Still, the law is a necessity and sometimes for the benefit of man coercion is a essential ingredient for his education. ” Homines enim civiles non nascuntur, sed fiunt, said Spinoza (5) reflecting an old Jewish truth. But the Law needs to lead to moral freedom. This means that liberty is above all a problem of education. To be recognized as freedom and not as a constraint, lawful coercion must transform itself into an awareness in man in which he realizes that the law really represents a value which he would have accepted by gentle persuasion. King David expressed this well when he said: “I will walk in freedom for I have sought out Your law.” (Tehilim 119:45) By a beautiful exegetical pun, the Sages read the description of the tablets on which the Ten Commandments were written not as “the writing of God engraved (charut) on the tablets, but as freedom (cherut) on the tablets.” (6) Only when education has engraved the law into the hearts of men we experience absolute freedom. This is not what the British philosopher Isaiah Berlin calls “negative liberty” (7) a freedom from slavery, but a constitutional freedom in which one’s freedom automatically respects the freedom of the other and for which one is prepared to make sacrifices. Otherwise: “Freedom for the pike means death to the minnows.”
When standing at the border of the land of Israel, the Israelites had to undergo a radical change of weltanschaaung. While being brought up in the desert and Sinai on the notion of religious coercion as a necessary device to make them ready to live the lives as Jews, they now had to understand that the survival and future of Judaism had to come about by gentle persuasion. While bound by the Law, they had to understand that in building a deeply religious society, from the perspective of Jewish Education, it was speech and not the strike which would create the kind of conditions by which Jews would be willing and feel privileged to live by the Law.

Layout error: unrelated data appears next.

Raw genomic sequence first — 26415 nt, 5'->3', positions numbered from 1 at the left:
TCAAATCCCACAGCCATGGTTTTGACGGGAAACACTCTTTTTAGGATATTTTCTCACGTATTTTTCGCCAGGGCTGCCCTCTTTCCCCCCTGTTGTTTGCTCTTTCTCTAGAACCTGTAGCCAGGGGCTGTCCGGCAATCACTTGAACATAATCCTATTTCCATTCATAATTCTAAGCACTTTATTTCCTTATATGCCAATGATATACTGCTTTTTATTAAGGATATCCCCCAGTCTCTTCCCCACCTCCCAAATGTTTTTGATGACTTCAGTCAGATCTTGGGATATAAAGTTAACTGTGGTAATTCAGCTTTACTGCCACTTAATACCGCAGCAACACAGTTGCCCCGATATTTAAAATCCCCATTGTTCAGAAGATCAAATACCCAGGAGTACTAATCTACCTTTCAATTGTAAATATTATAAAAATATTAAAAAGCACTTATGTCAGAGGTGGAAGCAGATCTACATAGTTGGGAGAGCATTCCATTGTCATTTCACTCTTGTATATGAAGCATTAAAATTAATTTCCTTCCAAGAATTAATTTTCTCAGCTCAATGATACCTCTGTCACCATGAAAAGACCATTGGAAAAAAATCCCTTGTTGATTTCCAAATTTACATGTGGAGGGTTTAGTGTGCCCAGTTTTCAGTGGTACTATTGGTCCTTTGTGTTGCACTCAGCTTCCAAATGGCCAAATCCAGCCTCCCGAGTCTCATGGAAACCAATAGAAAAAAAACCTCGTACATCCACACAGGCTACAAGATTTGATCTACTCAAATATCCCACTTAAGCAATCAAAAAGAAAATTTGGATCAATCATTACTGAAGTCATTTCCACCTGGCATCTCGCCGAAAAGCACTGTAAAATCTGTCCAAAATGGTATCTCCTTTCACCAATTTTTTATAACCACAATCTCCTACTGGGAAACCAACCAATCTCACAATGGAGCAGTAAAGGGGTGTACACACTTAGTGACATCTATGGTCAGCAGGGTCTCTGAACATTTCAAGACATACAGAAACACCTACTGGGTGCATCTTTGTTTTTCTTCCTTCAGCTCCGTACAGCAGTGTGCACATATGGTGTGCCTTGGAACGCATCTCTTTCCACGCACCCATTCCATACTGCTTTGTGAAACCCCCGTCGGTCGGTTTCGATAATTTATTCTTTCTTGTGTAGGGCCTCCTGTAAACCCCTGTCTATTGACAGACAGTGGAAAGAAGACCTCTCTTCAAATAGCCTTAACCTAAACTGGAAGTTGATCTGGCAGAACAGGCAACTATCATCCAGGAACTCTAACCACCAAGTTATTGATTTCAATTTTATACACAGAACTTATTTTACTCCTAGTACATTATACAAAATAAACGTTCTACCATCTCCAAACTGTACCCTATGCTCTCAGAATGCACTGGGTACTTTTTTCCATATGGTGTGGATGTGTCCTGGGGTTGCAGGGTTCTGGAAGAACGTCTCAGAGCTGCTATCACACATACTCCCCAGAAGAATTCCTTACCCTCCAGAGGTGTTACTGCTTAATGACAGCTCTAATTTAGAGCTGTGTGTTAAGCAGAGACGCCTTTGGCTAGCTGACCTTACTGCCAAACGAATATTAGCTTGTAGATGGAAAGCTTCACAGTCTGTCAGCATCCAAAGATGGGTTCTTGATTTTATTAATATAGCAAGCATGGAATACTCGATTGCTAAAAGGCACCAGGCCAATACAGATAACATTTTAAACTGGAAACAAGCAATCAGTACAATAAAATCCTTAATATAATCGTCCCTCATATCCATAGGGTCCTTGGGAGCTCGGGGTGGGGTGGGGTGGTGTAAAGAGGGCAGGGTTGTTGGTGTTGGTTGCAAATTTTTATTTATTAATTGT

A human being may be as hard as a rock, but to make him to see the laws as his delight one cannot strike him with that law but only speak to him through gentle argumentation and inspiration.
If this had not become clear at the very beginning of the first Jewish Commonwealth, its leadership would have turned into an absolute dictatorship with very fundamentalist tendencies. It would have been a sign of a lack of belief in the persuasive powers of the Torah as the word of God and it would have led to a trespass and the profanation of God’s name. It is this which was at the core of the sin of Moshe. For the sake of later generations God denied him the merit of living in the land so as to teach all leaders that those who believe that law of assault can turn the people of Israel into a holy nation once they enter the land are after all badly mistaken and may bring disaster on their people.
(1) Bamidbar 20: 12-13, 20: 23-24; Devarim 27: 12-14; 32: 48-51.
(2) This is alluded to by Meshech Chochma, ad loc. See also Maharal.
(3) Shabbath 88a
(4) See for example: Chidushe HaRim, Parashath Yitro.
(5) “For civil men are not born but made” Benedictus Spinoza, See T.H
Green, Principles of Political Obligation, p 53, Longman, Green &Co,
(6) Pirke Avoth 6:2.
(7) Two concepts of Liberty, in Four Essays on Liberty, pp. 118-173 where Berlin explains this in great length.